Tuesday, April 27, 2010

Sens. press Facebook on giving data to advertisers

From the Washington Post's Cecila Kang,
Sens. Charles Schumer (D-NY), Michael F. Bennet (D-Colo.), and Al Franken (D-Minn.) plan to send a letter today to Facebook, urging the social networking giant to change the way it gives user data to third-party advertisers.

Last week, changes at Facebook made data from its users available to third parties unless a user opted out, the lawmakers said. That means, they said, the default for most users is for private information to be available to advertisers and other third parties.

"Social networking sites are a Wild West of the Internet; users need ability to control private information and fully understand how it's being used," the lawmakers wrote in a news release. They will hold a news conference at noon Tuesday and release a letter they will send to Facebook asking for changes to the site's privacy policies.
As we discussed yesterday, Facebook has again appeared to increase its sharing of its users data with third parties. Over the past two years Facebook has pushed more of its users data into the open. First with the infamous News Feed, then with Beacon program, followed by its recent redefinition of publicly available information which allowed for Google to crawl Facebook, and now with this new program that shares data with a growing list of third party providers.

We discussed repeatedly in class that privacy is properly defined as the ability to control how your data is used. It seems clear that Facebook is pushing the limits of its users privacy by removing an individual users ability to control how his or her personal information is shared with and used by third parties. Sadly, Facebook could avoid many of its impending perception and potential legal problems if they simply adopted an opt-in policy instead of forcing user data into the public domain and only allowing users to opt-in after it may be too late.

Monday, April 26, 2010

Charting Cybercrime

Brian Krebs pointed me to this Google mashup created by Aaron Jacobson of Authentify. It uses media reports to chart online banking heists. As you can see the damage has been widespread and costly. Krebs provides his thoughts on the mashup here.

View Cybertheft Victims in a larger map

Sunday, April 25, 2010

Rebutting Cyberwar Rhetoric

While we have spent a good deal of time this semester discussing various ways nation-states and non-state actors can use the Internet to achieve political and financial goals, it is important to listen to those voices that rebut the overheated Cyberwar! rhetoric that ricochets around the DC beltway. One of the principal critics of the cyberwar drumbeat are the folks over at Wired Magazine's Threat Level blog. In a recent post Wired's Ryan Singel provides an incisive critique of former national security council member Richard Clarke's new book Cyberwar.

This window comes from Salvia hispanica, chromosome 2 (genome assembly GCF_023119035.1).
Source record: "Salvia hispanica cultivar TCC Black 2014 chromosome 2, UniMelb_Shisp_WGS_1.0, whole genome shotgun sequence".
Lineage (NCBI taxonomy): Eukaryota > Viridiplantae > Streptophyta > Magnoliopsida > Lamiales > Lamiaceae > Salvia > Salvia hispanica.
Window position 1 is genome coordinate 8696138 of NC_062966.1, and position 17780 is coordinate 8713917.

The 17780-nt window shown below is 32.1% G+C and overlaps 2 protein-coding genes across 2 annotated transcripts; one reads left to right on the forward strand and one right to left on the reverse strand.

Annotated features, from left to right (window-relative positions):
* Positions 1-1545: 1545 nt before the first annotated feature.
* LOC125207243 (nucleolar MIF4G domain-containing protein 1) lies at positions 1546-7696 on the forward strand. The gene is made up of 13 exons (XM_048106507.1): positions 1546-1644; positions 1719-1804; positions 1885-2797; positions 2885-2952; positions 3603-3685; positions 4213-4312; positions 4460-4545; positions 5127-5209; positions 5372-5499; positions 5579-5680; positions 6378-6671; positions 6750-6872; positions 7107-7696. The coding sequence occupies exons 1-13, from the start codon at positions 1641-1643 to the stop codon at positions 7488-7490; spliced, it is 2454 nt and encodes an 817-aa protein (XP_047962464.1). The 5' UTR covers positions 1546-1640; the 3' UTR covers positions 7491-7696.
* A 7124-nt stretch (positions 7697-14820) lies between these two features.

Singel writes,
Readers of Richard Clarke’s new book Cyberwar who want to jump to the steamy parts should start at page 64 in the chapter “Cyber Warriors.” It’s there you’ll find the Book of Revelation re-written for the internet age, with the end-times heralded by the Four Trojan Horses of the Apocalypse.

Chinese hackers take down the Pentagon’s classified and unclassified networks, trigger explosions at oil refineries, release chlorine gas from chemical plants, disable air traffic control, cause trains to crash into each other, delete all data — including offsite backups — held by the federal reserve and major banks, then plunge the country into darkness by taking down the power grid from coast-to-coast. Thousands die immediately. Cities run out of food, ATMs shut down, looters take to the streets.

That electronic Judgment Day is not the stuff of bad movies or sci-fi novels, according to Clarke, who writes, “A sophisticated cyber war attack by one of several nation-states could do that today, in fifteen minutes.”

That’s right. In less time than it takes to download Live Free or Die Hard, foreign hackers could make it real.
Singel continues,
It’s not just Clarke’s 15-minutes-to-doomsday scenario that stretches credulity. Like most cyberwar pundits, Clarke puts a shine on his fear mongering by regurgitating long-ago debunked hacker horror stories. In his world, the Slammer worm was partially responsible for the Northeast blackout of 2003 — the Energy Department concluded otherwise. A power outage in Brazil is similarly attributed to a hacker, when the real-life evidence points to sooty insulators. Clarke describes the Russian denial-of-service attacks against Estonian servers in 2007 as the “largest ever seen” (not even close). He claims that foreign hackers stole the plans to the F-35 Joint Strike Fighter fighter, when they actually nabbed unclassified information on the plane’s self-diagnostic system.